Georgia Marks Progress in Managing E-waste

Extended Producer Responsibility in managing electronic waste was discussed yesterday at an online conference convened by the United Nations Development Program (UNDP) and the Government of Sweden in cooperation with the Ministry of Environmental Protection and Agriculture of Georgia. Representatives of the government, civil society, international organizations and the private sector discussed the challenges and benefits associated with sustainable waste management, the legal framework needed to support EPR through all economic sectors and its practical implementation in the e-waste sector.

Organized by the non-governmental organization “GEO – Georgia’s Environmental Outlook,” the online conference summarised a 16-month initiative implemented by UNDP and Sweden to help Georgia make its e-waste management greener and more sustainable.

“The new Waste Management Code is one of the fundamental reforms initiated and implemented by the Government of Georgia in recent years,” said Deputy Minister of Environmental Protection and Agriculture Nino Tandilashvili. “Introducing the principle of Extended Producer Responsibility is a critical part of this change, needed to make our economy more sustainable, in line with Georgia’s international commitments under the EU-Georgia Association Agreement and the Deep and Comprehensive Free Trade Agreement.”

Extended Producer Responsibility (EPR) reduces the environmental impact of production by making manufacturers and importers responsible for the entire life-cycle of a product, from manufacture to recycling. The EPR concept has been incorporated into Georgia’s current Waste Management Code and entered into force in December 2019.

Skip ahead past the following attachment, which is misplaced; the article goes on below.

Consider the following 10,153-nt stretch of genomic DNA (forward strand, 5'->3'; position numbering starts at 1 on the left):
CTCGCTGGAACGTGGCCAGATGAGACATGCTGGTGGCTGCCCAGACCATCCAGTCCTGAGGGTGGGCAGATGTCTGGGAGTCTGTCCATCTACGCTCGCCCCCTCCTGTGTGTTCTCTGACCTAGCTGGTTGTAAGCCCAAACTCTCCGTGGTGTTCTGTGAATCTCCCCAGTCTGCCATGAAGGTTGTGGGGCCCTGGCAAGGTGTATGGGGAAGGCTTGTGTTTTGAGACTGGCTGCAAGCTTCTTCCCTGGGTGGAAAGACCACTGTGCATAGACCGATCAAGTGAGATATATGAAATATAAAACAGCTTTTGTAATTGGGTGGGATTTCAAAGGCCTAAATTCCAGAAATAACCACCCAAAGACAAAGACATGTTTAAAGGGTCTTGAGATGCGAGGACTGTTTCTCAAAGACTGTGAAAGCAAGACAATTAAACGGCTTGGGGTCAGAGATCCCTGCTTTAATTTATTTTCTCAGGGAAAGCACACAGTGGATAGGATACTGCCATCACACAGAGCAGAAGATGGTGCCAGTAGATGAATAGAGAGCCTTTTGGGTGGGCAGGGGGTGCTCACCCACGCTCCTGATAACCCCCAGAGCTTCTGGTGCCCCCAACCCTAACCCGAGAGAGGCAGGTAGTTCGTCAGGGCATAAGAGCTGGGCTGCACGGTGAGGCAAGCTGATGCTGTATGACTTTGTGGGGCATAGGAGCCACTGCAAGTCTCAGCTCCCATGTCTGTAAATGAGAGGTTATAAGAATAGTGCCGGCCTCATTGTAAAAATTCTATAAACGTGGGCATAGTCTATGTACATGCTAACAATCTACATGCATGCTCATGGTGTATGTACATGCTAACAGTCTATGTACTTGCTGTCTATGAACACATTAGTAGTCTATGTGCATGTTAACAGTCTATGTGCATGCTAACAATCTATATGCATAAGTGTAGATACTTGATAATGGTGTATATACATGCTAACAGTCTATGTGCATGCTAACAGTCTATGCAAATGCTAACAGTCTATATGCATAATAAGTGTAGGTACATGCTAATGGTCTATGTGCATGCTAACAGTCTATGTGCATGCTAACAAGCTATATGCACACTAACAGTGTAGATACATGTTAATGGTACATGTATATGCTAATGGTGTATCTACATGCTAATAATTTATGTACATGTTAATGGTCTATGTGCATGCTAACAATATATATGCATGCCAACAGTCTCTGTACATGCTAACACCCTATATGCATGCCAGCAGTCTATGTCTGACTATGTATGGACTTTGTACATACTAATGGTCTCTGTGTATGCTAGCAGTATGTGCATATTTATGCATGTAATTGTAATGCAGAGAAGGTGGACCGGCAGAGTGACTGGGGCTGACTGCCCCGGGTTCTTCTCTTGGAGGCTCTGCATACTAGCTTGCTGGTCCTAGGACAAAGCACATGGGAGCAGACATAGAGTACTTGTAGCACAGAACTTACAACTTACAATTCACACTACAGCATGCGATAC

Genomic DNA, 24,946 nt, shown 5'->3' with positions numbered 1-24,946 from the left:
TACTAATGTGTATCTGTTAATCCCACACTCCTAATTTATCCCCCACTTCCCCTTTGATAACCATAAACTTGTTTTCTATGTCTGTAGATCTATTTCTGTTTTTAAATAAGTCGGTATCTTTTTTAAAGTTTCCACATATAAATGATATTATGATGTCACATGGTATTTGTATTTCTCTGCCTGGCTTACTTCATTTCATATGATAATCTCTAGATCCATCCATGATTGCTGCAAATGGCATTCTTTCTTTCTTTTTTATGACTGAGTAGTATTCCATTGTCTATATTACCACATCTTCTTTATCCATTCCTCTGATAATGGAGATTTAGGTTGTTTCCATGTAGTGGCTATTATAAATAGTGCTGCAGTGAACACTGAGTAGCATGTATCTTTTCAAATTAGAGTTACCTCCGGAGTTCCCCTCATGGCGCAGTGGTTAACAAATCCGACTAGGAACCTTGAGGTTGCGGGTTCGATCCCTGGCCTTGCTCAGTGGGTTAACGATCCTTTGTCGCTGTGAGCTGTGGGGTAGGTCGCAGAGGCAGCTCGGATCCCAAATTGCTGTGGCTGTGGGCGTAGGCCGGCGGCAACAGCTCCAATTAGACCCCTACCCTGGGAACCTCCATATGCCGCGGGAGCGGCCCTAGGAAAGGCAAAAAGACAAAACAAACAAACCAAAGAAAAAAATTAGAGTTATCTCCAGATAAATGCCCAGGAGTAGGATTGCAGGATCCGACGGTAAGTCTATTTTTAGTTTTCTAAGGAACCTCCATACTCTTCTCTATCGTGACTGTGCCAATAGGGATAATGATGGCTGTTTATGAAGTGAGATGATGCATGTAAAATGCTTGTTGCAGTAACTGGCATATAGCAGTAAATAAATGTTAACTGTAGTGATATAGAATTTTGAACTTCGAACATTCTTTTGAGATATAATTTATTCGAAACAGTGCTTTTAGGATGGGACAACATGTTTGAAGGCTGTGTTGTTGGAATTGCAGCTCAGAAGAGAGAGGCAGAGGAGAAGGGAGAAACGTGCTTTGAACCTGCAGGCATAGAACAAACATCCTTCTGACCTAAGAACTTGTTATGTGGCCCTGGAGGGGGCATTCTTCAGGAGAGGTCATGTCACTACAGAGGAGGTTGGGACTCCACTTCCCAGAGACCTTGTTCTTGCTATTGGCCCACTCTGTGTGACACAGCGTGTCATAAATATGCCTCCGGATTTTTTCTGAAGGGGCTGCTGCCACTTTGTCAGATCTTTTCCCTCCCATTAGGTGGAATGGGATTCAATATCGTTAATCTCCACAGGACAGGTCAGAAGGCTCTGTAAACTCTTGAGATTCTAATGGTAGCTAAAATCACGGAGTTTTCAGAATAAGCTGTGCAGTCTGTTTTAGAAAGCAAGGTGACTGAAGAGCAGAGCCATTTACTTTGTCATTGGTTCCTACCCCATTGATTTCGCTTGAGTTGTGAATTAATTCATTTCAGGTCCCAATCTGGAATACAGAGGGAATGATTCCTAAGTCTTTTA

“Making a success of these new policies will require a revolution in people’s thinking,” said UNDP Head Louisa Vinton. “They need to understand that waste doesn’t vanish when it’s thrown away, but instead becomes a blight on nature and a hazard to health. Electronic waste is particularly harmful, which is why UNDP has made this sector a priority in our efforts to support recycling, recovery, reuse and other pillars of the circular economy.”   

UNDP and Sweden have been assisting Georgia for the last three years in preparing the legal framework to implement EPR and informing the business community and the public sector about its principles, focusing on the e-waste sector. As a result of this support, a by-law on waste electrical and electronic equipment (WEEE) was adopted and the ground was prepared for establishing Producer Responsibility Organizations (PROs) in the e-waste sector. Several public awareness campaigns have been conducted to inform citizens and businesses about the environmental and health hazards associated with unsustainable management of electronic waste.

UNDP and Sweden also helped to conduct an inventory of over 300 informal e-waste collectors, study their needs and increase capacities through training and awareness-raising.  

“Reduce, reuse and recycle waste,” said Erik Illes, Head of Development Cooperation and Deputy Head of Mission at the Embassy of Sweden to Georgia. “With the regulatory framework coming in place for Extended Producers Responsibility (EPR), Georgia takes another step towards sustainability. We are proud to support Georgia in promoting sustainable environmental policies, shifting for greener approaches in the economy and daily life.”

The initiative is part of wider support that UNDP and Sweden provide for democratic reforms in the public sector.

23 September 2020 13:46